The City of Toronto has developed a Concept Trail Plan for Lambton Woods, a 21.6 hectare Environmentally Significant Area (ESA) located on the west side of the Humber River between James Gardens and Lambton Park. The first step in implementing the trail concept plan is the replacement of a wood pedestrian bridge (H in Trail Concept Plan Map).
Download the final concept plan.
The City has been working for a number of years to manage natural environment trails in parks and ravines to ensure the protection of our forests and natural areas while allowing for compatible recreational uses. These trails are well used by hikers, dog-walkers, mountain bikers and natural environment enthusiasts and are highly valued as an important part of the recreational trail network. Growing demand for recreational trails is leading to unsustainable trail use, unauthorized trail creation and damage to natural areas.
Lambton Woods contains high-quality deciduous forests on steep valley slopes and portions of a narrow floodplain, as well as a large groundwater discharge area, and smaller open wetland. It provides habitat for a number of significant species, including migrating songbirds.
While we aim to provide fully accessible content, there is no text alternative available for some of the content on this site. If you require alternate formats or need assistance understanding our maps, drawings, or any other content, please contact Janette Harvey at 416-392-1339 or Janette.Harvey@toronto.ca.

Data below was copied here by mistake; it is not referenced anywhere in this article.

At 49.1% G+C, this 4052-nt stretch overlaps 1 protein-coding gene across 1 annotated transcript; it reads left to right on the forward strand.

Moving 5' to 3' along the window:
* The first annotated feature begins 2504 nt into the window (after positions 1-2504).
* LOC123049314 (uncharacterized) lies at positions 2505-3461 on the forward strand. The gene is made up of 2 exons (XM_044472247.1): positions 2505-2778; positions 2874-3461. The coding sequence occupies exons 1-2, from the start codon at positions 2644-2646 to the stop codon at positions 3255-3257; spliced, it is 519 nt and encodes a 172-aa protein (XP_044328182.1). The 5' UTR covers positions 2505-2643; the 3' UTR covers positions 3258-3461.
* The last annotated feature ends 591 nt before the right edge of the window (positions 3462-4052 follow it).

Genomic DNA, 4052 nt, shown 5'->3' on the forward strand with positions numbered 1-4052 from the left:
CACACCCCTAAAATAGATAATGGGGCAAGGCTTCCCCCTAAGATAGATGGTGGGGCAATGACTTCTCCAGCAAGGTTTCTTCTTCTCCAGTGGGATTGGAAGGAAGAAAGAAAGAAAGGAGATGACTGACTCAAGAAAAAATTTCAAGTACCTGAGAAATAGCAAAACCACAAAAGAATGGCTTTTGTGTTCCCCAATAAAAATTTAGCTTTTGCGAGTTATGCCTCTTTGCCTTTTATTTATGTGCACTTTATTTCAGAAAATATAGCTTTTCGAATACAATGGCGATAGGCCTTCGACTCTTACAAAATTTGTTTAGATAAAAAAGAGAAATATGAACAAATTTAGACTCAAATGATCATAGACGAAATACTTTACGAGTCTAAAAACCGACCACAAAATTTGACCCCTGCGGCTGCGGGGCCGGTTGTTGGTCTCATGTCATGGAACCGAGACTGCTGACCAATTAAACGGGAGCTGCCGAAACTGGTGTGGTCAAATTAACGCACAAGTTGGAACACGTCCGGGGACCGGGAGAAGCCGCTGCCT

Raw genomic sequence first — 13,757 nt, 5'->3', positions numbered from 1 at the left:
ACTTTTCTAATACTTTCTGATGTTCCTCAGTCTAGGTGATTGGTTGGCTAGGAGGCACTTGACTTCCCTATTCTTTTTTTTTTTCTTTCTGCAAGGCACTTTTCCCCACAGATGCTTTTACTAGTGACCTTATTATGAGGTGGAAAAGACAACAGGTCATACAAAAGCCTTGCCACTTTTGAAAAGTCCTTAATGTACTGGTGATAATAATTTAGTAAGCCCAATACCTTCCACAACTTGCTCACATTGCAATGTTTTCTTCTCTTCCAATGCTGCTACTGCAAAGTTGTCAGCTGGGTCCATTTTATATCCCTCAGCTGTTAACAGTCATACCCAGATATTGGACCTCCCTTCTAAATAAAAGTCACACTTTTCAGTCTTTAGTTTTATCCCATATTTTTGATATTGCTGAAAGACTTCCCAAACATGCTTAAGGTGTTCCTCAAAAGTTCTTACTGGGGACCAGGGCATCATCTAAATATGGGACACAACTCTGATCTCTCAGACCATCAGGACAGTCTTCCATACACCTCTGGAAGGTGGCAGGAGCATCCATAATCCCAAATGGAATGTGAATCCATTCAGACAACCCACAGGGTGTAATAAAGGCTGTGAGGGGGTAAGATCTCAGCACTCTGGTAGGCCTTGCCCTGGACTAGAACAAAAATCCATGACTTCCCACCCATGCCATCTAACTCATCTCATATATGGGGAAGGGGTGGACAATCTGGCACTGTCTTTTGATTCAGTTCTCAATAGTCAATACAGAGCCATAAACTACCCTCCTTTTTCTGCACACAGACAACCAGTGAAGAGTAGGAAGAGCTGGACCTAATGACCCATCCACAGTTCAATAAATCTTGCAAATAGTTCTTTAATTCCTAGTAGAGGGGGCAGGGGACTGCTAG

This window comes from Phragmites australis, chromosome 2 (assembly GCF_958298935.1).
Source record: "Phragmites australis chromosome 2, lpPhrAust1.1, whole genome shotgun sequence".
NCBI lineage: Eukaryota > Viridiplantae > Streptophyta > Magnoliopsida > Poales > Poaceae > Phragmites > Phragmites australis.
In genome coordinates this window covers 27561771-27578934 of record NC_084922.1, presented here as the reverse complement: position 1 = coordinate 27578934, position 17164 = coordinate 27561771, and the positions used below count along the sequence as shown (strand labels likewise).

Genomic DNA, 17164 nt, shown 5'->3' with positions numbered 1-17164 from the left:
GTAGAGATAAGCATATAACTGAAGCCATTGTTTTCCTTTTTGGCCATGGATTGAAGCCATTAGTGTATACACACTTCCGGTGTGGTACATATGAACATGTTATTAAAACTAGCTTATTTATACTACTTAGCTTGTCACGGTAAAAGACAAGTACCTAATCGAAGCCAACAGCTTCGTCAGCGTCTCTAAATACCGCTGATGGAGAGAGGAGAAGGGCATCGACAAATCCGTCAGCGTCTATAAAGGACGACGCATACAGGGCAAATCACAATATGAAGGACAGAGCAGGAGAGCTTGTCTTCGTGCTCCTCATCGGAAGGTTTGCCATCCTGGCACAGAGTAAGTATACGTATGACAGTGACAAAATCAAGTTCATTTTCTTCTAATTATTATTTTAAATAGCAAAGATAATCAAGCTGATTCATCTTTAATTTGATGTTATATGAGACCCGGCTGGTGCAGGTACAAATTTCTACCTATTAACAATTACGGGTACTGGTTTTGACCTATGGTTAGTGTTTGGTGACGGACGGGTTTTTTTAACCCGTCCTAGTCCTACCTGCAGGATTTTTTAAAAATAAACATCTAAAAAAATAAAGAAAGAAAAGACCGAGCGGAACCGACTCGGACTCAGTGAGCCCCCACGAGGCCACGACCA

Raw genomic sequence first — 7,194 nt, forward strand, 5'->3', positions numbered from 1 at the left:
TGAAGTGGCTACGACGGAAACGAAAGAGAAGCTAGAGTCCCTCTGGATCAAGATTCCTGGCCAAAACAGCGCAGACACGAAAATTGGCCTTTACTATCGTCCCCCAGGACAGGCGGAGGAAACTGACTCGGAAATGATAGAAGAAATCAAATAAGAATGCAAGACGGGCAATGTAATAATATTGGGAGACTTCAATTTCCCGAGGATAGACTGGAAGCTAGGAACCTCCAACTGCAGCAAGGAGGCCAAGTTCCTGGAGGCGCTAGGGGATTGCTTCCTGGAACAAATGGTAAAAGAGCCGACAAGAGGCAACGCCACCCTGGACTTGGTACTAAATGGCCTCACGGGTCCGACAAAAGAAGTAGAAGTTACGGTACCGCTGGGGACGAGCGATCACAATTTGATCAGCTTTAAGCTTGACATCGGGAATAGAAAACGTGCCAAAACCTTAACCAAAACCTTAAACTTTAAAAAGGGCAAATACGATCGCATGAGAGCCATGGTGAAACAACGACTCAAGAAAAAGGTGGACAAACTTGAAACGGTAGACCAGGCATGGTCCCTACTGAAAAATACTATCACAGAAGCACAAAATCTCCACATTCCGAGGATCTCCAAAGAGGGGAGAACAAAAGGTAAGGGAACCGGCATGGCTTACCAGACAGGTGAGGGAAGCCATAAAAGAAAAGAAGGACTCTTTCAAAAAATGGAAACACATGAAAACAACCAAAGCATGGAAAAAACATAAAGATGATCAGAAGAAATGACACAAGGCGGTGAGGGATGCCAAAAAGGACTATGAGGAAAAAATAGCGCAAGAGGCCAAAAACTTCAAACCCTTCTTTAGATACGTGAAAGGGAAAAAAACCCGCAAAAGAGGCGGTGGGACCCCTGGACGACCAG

As part of the bridge design and approvals process, a number of studies were completed to determine the required size and placement of a new bridge. The new bridge will be installed approximately 25 meters upstream where there is less projected streambank erosion. The existing trail network will be realigned to meet with the new bridge location. The bridge has been designed in sections that can be assembled onsite to minimize impacts to the surrounding forest. A number of trees will be removed prior to construction, including a number of invasive species. Restoration planting of native species will begin following construction completion.